Companies hoping to woo Generation Z can capitalize on these notions by developing ways for customers to interact with their brand’s products, not just purchase ready-made, off-the-shelf items. The more customers can personalize, customize, and engage with every aspect of their buying experience, the better they will feel about making a purchase suited specifically to them from a company that cares about their preferences.

 Bring Them Information on Their Own Terms

 Generation Z is enrapsnapchattured with technology just like their millennial counterparts, but they’re much more concerned about privacy. This is demonstrated by their preferences for social media platforms like Snapchat, whose messages automatically disappear after a pre-determined time limit, or YikYak, where users in the same area can chat anonymously.

In an age where being in the social media spotlight is something to avoid and information is held close, unsolicited advertisements are perceived by Generation Z to be something of an invasion of privacy. Unsolicited e-mails and pop-ups are to Generation Z what unsolicited telemarketing calls in the middle of family dinner were to Generation X.

Instead, the best way to get off on the right foot with Generation Z is to make sure that they are the ones who come to you. Start with understanding online search strategies. When individuals look for options for a product that they want to buy – or, in the case of real estate, a property – how can you make sure that they’ll find you? The answer lies in the increasingly common arena of search engine optimization (“SEO”), a term describing strategic methods for companies to understand customers‘ search patterns and position their company to end up at the top of the results.

Marketing as Diplomacy: Take Customers The Last Three Feet to the Finish Line

 Just because Generation Z is skeptical of traditional marketing tactics doesn’t mean companies should take a completely hands-off approach. One way to strike a balance is to take an approach common in American diplomacy: the idea of “the last three feet,” credited to Edward Murrow. The theory reflects the idea that relationships can be created from a distance to a large degree, but a highly personalized, highly targeted approach is necessary to bring those relationships across the proverbial finish line: the last three feet. That’s where diplomats come in, living abroad and investing time building trust and loyalty through strong personal relationships with influential counterparts.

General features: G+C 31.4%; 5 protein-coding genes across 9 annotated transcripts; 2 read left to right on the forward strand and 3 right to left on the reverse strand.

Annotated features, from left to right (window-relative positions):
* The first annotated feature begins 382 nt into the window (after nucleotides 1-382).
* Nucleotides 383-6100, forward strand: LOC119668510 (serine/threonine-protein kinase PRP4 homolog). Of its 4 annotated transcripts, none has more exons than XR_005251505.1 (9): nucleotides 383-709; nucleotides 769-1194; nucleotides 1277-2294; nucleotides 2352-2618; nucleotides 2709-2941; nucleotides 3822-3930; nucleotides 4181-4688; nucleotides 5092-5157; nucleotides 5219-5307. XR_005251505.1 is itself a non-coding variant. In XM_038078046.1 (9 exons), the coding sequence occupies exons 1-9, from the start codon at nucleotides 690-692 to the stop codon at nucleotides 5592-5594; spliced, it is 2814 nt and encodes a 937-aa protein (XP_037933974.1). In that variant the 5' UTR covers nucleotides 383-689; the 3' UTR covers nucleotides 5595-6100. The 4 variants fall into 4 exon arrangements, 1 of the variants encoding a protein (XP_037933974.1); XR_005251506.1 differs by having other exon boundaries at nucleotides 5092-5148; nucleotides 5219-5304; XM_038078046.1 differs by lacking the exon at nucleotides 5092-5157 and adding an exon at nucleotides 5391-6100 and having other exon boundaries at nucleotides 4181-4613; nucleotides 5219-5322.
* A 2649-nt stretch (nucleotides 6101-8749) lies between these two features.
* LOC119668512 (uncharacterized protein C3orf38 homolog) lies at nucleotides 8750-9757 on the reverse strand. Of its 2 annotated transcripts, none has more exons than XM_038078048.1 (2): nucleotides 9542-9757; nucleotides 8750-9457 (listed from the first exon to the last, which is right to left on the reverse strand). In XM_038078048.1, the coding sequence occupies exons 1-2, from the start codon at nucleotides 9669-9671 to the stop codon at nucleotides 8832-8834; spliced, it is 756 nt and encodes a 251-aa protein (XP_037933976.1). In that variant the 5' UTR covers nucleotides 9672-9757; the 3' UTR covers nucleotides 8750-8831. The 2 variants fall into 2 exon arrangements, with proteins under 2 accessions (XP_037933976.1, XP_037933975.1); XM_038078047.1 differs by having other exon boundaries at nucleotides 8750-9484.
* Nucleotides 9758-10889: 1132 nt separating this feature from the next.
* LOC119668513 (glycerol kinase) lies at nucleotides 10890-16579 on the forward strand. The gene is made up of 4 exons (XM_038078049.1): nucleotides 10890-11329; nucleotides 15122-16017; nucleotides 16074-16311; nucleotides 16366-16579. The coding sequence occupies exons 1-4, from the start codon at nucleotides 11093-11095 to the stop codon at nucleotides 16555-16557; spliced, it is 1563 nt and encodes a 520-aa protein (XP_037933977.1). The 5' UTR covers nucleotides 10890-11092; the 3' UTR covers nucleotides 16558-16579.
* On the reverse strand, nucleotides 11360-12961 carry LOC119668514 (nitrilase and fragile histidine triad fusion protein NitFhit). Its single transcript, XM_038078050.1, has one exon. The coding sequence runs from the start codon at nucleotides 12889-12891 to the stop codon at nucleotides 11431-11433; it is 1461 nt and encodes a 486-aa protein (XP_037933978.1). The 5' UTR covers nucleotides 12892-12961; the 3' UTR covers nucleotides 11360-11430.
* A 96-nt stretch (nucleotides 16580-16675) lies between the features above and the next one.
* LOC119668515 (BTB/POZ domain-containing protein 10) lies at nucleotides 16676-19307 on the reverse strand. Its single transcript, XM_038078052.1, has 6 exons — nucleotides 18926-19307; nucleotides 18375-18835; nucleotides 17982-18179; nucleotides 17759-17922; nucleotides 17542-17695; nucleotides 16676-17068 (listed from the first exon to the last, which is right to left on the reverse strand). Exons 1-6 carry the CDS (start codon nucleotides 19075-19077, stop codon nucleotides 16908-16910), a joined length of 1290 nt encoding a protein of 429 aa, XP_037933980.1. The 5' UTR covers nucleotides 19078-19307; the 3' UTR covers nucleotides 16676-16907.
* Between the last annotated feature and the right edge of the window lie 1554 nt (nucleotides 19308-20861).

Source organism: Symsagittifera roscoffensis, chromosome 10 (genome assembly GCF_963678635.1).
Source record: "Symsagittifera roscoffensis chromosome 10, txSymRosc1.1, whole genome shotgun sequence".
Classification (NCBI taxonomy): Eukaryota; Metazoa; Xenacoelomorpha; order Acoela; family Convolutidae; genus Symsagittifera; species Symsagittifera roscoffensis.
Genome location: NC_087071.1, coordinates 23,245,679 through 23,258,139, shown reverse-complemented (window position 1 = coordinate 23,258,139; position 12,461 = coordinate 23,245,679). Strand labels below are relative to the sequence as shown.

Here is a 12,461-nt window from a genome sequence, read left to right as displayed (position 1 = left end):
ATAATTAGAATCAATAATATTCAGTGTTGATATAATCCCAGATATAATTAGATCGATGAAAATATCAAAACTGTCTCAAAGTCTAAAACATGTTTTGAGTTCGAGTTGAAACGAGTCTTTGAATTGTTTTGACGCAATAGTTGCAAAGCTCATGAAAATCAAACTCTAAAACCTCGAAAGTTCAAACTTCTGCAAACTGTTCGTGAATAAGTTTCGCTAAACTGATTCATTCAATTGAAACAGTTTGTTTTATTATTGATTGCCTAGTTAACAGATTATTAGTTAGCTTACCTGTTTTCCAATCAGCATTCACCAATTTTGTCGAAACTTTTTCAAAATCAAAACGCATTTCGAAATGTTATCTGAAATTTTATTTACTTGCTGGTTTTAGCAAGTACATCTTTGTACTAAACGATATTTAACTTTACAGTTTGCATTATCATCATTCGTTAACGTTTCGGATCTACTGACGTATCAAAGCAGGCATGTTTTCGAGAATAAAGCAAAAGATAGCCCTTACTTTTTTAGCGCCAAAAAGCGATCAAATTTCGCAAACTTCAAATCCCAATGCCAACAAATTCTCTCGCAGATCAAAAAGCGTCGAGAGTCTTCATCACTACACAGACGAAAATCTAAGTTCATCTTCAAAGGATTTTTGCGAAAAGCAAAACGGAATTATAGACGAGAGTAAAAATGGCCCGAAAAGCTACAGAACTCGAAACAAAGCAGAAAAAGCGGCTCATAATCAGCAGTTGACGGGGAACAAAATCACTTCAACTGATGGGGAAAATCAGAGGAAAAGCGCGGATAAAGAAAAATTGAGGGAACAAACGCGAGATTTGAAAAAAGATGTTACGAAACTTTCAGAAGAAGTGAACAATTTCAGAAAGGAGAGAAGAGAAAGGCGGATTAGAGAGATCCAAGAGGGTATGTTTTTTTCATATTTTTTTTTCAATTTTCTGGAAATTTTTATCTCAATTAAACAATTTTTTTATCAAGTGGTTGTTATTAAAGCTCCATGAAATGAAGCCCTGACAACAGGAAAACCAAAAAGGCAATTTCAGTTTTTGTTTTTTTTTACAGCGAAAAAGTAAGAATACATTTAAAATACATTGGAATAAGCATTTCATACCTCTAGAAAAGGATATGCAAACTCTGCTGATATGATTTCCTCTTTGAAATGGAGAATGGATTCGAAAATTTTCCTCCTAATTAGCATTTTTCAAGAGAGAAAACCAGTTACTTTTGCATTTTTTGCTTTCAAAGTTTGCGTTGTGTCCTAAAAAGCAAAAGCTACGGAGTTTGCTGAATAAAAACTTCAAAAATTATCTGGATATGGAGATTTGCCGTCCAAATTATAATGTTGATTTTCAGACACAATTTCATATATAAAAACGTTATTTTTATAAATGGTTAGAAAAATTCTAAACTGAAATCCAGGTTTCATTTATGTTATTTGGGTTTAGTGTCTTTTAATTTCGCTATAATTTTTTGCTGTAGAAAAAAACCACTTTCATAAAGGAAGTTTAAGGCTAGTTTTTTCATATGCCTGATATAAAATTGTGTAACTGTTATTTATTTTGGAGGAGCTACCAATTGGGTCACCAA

In a similar manner, marketers can and should build brand loyalty from a distance, but must keep in mind upper limits and devote a fair amount of resources to those last personal touches.  In this environment, the opportunity to directly connect to the customer is more valuable than ever, and should be encouraged by allowing as many different and unconventional options to connect as possible: phone, e-mail, text message, chat, Facebook message and FaceTime. An open, honest relationship where representatives have the freedom to express individuality to avoid coming off as phony will be key to walking customers from “maybe” to “yes.”

A Lot Can Still Change – Be Flexible and Keep an Ear to the Ground

While the first patterns of Generation Z’s purchasing decisions are already emerging and indicative, that doesn’t mean that their habits are set in stone. The backdrop of their lives – from politics to the economy to social issues – will continue to affect how Generation Z thinks, acts, and buys. Still, waiting too long to move on a strategy is a mistake. The best way to address the growing purchasing power shifting to Generation Z is to have a plan, but – just like the members of Generation Z – stay flexible.